Location: Northern Minnesota
Bikes: 1985 Trek 720, 2010 CAAD9-6, mid-90s Trek 750 hybrid (winter bike)
Posts: 316
Mentioned: 0 Post(s)
Tagged: 0 Thread(s)
Quoted: 0 Post(s)
I am not a huge fan of those because when you raise the bars, you also adjust the reach, and so on. But if you do get an adjustable stem, get a good one. The crummy ones get loose and floppy over time (personal experience).
OldZephyr is offline   Reply With Quote
Old 09-26-11, 08:11 AM   #5
LeeG
Senior Member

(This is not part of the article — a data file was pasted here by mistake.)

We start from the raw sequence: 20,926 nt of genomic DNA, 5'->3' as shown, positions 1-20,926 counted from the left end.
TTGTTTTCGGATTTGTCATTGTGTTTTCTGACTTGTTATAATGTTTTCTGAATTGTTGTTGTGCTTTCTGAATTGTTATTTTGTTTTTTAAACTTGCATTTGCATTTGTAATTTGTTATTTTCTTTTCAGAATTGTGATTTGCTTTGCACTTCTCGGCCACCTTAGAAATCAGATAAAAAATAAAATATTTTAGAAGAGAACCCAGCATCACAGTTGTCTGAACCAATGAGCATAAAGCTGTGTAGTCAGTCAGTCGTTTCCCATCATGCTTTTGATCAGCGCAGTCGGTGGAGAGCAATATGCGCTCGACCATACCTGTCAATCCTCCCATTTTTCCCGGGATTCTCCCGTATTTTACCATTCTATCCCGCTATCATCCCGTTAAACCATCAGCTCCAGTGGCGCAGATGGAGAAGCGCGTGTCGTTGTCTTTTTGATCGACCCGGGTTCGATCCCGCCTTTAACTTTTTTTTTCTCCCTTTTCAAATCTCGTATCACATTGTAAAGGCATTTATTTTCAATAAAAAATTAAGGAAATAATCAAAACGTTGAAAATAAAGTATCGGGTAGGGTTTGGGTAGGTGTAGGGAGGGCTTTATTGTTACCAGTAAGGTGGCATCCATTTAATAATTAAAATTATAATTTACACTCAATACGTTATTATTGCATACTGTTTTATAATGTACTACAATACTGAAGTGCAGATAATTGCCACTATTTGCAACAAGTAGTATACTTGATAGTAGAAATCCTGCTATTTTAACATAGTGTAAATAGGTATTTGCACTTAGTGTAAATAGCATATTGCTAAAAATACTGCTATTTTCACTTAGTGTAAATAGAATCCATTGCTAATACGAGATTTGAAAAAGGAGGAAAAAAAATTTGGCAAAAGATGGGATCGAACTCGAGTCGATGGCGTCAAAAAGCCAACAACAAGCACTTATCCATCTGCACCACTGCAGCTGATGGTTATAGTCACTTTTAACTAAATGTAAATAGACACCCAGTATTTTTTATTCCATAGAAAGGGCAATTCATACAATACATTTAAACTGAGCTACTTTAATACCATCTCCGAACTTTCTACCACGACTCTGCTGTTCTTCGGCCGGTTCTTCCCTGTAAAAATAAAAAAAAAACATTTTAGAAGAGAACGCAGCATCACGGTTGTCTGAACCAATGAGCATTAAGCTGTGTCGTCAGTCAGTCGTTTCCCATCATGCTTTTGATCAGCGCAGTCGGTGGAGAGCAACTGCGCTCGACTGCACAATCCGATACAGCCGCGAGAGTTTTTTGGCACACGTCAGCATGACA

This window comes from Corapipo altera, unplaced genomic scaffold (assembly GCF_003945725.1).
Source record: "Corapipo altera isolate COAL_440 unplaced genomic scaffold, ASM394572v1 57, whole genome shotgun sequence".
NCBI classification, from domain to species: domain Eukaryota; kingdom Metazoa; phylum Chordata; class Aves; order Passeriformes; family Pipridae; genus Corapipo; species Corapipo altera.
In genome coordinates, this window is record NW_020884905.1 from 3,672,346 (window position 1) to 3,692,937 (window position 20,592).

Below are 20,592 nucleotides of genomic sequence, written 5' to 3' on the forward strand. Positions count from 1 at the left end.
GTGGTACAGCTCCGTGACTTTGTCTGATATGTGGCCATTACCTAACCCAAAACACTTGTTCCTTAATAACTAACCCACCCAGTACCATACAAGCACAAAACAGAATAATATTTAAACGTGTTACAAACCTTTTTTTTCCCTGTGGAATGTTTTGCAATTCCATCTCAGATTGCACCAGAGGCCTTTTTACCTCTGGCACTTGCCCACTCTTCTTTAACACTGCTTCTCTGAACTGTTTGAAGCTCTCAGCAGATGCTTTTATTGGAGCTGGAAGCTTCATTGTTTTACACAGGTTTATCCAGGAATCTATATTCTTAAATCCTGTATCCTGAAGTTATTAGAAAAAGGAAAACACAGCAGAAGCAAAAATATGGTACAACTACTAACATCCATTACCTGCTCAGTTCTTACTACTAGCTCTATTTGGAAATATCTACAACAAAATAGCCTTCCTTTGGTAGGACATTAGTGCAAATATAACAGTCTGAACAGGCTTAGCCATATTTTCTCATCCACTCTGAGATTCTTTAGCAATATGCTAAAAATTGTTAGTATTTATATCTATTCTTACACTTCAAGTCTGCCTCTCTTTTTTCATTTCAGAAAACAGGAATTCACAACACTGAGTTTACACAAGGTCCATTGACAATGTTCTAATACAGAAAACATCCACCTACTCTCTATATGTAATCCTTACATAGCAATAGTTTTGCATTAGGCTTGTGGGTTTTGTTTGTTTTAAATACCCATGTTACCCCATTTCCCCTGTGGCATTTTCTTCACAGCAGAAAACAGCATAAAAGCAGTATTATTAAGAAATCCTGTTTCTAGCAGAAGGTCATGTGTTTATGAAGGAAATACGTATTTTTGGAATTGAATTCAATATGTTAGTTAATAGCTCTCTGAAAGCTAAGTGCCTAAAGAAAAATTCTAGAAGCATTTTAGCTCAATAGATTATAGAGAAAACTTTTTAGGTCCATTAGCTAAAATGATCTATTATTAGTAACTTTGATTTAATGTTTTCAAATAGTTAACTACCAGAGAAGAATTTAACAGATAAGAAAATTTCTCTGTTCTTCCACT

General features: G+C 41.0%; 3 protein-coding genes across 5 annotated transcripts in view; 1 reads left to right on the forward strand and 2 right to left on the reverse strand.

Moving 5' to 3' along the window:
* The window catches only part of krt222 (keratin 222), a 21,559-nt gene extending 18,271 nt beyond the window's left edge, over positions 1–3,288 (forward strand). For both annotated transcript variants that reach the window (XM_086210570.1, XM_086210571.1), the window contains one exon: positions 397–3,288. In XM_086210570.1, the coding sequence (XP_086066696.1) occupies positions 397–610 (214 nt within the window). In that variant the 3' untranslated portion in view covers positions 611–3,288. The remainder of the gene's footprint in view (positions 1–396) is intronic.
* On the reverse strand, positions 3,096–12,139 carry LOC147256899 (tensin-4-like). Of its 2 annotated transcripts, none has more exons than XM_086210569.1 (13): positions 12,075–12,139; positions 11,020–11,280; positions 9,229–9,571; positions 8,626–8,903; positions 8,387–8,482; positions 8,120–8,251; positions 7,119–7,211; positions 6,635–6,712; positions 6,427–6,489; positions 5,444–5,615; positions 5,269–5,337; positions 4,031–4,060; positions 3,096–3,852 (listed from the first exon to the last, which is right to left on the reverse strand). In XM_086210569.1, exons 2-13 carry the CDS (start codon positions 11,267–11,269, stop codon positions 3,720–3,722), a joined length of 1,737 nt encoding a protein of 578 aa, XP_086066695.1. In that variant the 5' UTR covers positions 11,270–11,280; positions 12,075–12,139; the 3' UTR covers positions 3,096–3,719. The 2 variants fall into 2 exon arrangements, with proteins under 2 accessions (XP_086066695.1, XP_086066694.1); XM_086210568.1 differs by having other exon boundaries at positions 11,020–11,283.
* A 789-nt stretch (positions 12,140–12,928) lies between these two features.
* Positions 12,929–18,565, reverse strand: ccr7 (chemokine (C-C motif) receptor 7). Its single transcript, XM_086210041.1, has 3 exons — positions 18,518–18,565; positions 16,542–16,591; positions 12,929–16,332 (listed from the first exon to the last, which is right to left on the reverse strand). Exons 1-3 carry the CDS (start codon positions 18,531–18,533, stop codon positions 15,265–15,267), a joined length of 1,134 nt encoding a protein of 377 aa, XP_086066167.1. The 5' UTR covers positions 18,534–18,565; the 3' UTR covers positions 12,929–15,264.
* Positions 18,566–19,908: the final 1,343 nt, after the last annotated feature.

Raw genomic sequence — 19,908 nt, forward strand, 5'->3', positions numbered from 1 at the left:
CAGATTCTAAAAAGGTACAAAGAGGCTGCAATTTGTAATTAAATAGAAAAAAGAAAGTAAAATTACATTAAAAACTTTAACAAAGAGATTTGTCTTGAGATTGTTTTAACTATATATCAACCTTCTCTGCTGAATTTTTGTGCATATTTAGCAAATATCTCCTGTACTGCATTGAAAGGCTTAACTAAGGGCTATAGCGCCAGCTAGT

Join Date: Sep 2008
Bikes:
Posts: 4,703
Mentioned: 0 Post(s)
Tagged: 0 Thread(s)
Quoted: 7 Post(s)
well done.
LeeG is offline   Reply With Quote
Old 09-26-11, 03:59 PM   #6
BigAura
 
BigAura's Avatar
 
Join Date: Jul 2007
Location: Chapin, SC
Bikes: surly LHT, paris sport fixed, trek 5000, fuji ss
Posts: 2,633
Mentioned: 3 Post(s)
Tagged: 0 Thread(s)
Quoted: 203 Post(s)
Nice job...

BUT...

Quote:
Originally Posted by Brittain View Post
To get to the point in a timely manner
FAIL
BigAura is offline   Reply With Quote
Reply


Thread Tools Search this Thread
Search this Thread:

Advanced Search

Posting Rules
You may not post new threads
You may not post replies
You may not post attachments
You may not edit your posts

BB code is On
Smilies are On
[IMG] code is On
HTML code is Off



All times are GMT -6. The time now is 09:29 PM.